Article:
Does this mean you can use this to print/hand-write a book, fold it, and hand-sew it? This folding process produces a sextodecimo signature, with all the pages facing the right way, so it seems to be a smart way to do it. However, this example shows how printer's do it, with the page numbers 'jumping' from edge to edge. The mini-book example here is more linear, in it starts at the upper-right-hand corner and proceeds, counter-clockwise, until page 16, so it's easier to follow.
Why don't printers do it the same way as the tutorial? The printer's example ends up with all the pages sharing a common spine, thus making it easier to sew the signatures together (plus, it has one less 'cut' to separate the pages). The mini-book tutorial gives each pair of pages its own 4-page signature, which may not facilitate sewing, but it does let you piece out consecutive pages all on one sheet, while regular signatures have highest and lowest page-numbers on the same folded sheet.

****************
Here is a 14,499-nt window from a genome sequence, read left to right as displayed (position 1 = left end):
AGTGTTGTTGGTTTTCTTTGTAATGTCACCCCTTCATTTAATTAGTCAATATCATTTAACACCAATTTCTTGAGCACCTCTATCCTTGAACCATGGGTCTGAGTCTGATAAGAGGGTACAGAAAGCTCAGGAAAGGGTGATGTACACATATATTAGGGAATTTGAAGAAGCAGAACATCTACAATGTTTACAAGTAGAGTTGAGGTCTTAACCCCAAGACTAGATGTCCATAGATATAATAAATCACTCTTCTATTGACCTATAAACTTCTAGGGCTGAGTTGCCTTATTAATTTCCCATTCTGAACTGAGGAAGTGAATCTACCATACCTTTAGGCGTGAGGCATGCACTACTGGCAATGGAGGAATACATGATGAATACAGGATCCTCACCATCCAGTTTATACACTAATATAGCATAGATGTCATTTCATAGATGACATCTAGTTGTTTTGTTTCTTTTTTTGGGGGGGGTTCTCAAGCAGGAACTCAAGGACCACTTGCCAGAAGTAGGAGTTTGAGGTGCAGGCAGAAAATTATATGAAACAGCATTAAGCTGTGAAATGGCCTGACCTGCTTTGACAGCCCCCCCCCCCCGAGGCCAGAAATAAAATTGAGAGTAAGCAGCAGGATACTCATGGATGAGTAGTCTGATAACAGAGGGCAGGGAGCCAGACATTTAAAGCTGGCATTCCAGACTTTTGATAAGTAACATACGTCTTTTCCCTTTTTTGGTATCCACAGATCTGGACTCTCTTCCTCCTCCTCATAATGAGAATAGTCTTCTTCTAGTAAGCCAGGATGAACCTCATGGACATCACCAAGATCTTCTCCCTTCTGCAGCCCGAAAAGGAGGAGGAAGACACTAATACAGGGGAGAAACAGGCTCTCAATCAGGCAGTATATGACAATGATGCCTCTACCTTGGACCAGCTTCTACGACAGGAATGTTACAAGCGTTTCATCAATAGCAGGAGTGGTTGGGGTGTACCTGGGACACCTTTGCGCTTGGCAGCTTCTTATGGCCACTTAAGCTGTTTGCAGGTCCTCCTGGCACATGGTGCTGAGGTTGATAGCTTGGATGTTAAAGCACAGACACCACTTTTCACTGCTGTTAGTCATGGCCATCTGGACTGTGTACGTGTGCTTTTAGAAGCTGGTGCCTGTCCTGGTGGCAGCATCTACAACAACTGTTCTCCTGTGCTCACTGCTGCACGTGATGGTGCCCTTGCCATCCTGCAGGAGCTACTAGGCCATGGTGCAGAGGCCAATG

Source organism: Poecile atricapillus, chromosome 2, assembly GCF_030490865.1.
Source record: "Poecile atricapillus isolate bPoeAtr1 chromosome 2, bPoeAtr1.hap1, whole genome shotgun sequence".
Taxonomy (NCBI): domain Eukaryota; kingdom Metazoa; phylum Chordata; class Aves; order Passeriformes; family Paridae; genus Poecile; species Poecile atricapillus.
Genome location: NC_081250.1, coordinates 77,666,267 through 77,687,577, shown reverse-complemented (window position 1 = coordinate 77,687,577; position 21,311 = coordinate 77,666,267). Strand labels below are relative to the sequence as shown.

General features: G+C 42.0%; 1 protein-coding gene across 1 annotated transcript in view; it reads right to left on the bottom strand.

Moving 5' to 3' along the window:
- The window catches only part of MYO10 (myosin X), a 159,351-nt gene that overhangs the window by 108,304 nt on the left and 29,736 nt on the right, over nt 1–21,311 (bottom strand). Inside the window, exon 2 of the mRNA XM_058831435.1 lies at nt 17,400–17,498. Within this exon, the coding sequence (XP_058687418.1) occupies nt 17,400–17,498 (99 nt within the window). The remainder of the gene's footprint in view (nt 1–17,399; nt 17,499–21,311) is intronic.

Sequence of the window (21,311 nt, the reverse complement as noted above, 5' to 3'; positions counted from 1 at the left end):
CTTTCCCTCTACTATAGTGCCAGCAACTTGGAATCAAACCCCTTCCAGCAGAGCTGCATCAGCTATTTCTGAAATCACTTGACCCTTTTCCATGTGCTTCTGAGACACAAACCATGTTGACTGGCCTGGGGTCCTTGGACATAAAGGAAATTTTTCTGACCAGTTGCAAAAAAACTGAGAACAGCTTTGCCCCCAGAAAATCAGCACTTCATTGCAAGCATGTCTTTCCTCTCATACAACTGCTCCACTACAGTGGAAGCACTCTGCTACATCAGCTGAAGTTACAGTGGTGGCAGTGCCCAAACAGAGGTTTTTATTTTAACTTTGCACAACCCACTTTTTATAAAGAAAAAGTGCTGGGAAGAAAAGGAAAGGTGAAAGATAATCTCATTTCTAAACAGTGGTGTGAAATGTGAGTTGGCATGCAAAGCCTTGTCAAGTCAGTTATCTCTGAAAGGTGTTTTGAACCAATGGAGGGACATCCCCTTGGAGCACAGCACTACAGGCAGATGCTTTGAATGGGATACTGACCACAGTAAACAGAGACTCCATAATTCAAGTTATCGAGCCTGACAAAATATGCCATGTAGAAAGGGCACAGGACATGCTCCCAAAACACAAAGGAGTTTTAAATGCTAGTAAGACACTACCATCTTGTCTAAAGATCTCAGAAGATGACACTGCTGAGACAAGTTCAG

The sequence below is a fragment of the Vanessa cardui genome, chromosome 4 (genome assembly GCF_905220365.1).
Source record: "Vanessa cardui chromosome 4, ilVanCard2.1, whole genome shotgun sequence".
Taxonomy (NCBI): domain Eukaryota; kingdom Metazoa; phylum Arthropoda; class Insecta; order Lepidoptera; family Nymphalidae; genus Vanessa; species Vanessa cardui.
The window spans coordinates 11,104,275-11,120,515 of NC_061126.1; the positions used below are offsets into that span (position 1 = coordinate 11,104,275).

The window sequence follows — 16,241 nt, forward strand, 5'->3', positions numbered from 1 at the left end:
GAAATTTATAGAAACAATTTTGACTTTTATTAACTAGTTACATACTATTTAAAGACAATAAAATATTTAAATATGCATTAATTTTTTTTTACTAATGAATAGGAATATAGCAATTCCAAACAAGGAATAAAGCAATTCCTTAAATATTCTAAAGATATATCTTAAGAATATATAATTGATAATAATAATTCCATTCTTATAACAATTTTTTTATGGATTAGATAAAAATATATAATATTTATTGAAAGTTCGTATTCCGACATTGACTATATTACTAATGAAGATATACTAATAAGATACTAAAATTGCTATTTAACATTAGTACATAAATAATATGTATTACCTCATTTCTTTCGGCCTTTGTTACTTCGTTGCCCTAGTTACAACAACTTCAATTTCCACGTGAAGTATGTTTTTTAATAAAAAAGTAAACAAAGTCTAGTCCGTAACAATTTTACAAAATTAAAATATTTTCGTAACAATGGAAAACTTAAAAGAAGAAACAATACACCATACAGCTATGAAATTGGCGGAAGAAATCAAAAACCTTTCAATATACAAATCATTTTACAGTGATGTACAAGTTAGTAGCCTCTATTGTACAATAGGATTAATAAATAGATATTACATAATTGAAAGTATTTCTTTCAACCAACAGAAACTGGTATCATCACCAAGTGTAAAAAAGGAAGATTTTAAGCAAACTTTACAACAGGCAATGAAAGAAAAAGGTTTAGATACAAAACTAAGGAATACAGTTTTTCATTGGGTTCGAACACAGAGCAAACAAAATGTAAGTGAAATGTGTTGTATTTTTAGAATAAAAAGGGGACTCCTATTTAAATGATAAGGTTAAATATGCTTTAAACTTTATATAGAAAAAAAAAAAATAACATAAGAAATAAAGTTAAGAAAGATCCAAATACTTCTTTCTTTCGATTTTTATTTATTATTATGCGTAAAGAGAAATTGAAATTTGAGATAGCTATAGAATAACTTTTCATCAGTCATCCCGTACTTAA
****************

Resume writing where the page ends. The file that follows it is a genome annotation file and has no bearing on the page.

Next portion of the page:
Need to see it, to wrap your mind around it? I've made one for the mini-book and another for the traditional signature. Print it, double-sided, with the lowest numbers at the top on each side, and it should line up. Make sure you're turning off "fit to page" when printing. Fold, in half the long way once, then twice, and then in half the other direction. Cut the edges, and you'll have your little book signatures.